While in Chester last summer, I reached out to Leslie Isley, head of the Adult Learning Center in Port Charlotte. Our conversation started off in a funny manner. I explained that I was interested in finding out more about adult literacy programs in Charlotte County and she immediately asked me what my goals were. I realized that she thought I was a potential student calling for information! I quickly backed up and explained my move to Punta Gorda, what I had been doing in NJ and that I was interested in finding out if there was a fit for me here. We agreed to get together when I arrived in October.
There's lots to tell about the differences between LV-UC and the Adult Learning Center, but of course there are lots of commonalities as well--the first being that there are never enough volunteers! After spending some time talking, Leslie and I decided that I would write a quarterly newsletter for the Center and a student success story to be published in the Charlotte Sun, a local newspaper. She explained that the local United Way had asked each of its grantees, including the Center, to put something together to showcase the work they are doing. Leslie and I met with the student whose story they wanted to feature and I started putting the article together. A few days later Leslie told me that a success story was featured in the paper that day if I wanted to look at a sample. I did, and learned that the article would appear under the byline of the head of the local United Way. Hmm. I was still happy to work on the article but I have to admit that it became a little less exciting once I realized that my name would not be in lights. (I know--there's definitely something wrong with that, but I think it is human nature.) Anyway, the article appeared in yesterday's paper and, though it's a bit long, I thought I'd share it here (without the bit of United Way wrap around it). I really am proud of all the adults who work hard to overcome language or learning barriers to make better lives for themselves and am thankful for all of the advantages that I've been given. One of the nice things about "retirement" is being able to give back, and I'm looking forward to having the opportunity to work on behalf of adult learners in Charlotte County in 2011.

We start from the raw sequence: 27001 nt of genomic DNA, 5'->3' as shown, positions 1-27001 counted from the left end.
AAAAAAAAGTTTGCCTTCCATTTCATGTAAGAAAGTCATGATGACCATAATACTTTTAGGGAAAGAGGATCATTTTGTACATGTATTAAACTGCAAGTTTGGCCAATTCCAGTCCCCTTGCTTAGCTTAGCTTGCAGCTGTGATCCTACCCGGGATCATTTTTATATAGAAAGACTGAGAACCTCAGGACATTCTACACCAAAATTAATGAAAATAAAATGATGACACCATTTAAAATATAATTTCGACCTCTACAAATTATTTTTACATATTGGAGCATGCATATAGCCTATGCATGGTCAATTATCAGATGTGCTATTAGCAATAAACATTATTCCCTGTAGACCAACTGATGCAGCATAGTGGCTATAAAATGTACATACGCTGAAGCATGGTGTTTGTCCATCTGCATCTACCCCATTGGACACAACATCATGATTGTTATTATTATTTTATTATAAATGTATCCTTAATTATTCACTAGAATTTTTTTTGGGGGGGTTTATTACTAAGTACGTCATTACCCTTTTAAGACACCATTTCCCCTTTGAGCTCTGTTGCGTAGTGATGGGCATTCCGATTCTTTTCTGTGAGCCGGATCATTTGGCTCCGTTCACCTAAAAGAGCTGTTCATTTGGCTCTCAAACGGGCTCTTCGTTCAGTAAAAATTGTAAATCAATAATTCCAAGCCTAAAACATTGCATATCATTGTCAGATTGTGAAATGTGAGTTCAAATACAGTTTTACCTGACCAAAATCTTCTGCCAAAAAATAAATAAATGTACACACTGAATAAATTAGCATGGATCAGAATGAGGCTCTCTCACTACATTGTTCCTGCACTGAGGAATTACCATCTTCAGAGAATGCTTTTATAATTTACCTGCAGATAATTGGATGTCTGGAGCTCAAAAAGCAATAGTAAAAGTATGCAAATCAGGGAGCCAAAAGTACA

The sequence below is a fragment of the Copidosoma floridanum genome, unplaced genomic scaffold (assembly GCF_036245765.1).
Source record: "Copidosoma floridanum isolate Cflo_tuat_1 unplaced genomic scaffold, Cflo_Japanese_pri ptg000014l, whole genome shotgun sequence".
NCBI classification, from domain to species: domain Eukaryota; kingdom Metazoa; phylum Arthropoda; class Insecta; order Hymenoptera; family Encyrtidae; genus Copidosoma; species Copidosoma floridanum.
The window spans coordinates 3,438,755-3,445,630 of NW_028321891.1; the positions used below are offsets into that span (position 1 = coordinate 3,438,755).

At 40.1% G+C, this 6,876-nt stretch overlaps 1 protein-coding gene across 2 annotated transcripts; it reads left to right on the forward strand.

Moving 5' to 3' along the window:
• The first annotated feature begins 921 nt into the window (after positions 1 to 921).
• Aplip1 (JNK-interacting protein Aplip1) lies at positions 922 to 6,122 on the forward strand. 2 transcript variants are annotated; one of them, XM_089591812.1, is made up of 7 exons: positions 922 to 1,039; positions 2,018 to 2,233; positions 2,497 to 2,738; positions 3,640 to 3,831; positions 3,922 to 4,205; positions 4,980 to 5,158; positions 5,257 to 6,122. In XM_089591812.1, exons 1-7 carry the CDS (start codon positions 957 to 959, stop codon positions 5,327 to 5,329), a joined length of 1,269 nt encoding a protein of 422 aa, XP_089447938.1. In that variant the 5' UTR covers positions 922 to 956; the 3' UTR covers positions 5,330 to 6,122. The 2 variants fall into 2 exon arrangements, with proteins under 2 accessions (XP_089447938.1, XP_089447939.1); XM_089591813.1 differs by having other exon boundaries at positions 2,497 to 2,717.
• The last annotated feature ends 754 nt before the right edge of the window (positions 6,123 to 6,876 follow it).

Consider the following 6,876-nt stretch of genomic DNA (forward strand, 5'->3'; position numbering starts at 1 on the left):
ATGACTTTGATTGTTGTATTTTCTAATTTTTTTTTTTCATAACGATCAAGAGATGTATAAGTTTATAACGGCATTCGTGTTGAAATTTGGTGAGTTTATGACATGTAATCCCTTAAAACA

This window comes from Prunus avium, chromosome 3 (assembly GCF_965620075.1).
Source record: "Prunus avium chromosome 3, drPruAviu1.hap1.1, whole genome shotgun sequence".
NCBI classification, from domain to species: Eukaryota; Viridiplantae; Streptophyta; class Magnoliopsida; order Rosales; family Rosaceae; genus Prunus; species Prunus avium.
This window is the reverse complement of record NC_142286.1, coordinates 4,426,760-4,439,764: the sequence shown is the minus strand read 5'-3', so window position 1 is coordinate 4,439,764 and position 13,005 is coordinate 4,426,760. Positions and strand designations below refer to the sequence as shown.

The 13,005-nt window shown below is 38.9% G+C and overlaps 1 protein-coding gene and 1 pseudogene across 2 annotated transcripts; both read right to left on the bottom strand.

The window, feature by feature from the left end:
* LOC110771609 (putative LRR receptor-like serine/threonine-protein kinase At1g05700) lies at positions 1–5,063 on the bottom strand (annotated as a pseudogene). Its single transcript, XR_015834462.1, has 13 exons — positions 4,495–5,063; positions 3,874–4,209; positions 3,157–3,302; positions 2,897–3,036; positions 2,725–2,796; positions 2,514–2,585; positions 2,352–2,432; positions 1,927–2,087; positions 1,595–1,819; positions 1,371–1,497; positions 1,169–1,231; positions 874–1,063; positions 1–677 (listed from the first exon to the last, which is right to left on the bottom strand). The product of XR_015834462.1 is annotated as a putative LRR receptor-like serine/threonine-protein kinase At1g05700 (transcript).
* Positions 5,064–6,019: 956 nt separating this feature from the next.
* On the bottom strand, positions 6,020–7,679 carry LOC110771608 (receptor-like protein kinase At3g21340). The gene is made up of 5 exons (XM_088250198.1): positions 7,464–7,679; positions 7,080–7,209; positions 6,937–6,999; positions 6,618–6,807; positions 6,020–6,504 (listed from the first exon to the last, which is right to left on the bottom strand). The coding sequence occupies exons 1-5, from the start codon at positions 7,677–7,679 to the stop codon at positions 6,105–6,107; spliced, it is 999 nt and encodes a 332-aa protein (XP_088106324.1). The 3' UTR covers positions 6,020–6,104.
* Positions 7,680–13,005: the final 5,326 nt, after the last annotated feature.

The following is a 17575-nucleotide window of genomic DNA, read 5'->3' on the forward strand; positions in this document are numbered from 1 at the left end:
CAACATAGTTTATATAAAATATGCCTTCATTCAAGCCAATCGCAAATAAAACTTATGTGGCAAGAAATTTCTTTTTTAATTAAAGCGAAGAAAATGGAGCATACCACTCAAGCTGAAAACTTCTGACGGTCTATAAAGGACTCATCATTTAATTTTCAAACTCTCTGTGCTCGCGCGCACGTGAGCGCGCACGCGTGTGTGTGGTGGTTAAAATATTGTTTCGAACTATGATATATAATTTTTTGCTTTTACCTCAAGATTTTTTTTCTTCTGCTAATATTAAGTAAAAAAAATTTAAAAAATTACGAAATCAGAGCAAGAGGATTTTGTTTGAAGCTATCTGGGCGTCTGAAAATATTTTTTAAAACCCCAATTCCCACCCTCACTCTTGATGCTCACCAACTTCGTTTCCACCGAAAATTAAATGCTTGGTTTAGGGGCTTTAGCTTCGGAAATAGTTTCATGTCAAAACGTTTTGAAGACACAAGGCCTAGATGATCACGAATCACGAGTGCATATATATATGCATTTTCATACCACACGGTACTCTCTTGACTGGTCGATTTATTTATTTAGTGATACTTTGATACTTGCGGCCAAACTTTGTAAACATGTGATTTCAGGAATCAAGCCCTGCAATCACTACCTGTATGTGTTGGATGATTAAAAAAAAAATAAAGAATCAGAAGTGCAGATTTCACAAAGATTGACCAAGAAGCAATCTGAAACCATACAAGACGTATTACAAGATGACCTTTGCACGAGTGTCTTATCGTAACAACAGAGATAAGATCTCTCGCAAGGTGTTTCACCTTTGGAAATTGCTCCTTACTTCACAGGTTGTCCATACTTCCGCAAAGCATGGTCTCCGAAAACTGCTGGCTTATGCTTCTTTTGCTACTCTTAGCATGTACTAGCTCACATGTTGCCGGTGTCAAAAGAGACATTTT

Another United Way Success Story
Earlier this year at the Adult Learning Center, you might have come across Ginette Frederic, a volunteer ESOL (English for Speakers of Other Languages) tutor, working with a student to improve her English skills. The willingness of any volunteer tutor to help people learn to read, write and speak better English is always commendable and noteworthy. In this case, however, the story is particularly notable because Ginette herself was an ESOL student at the Center.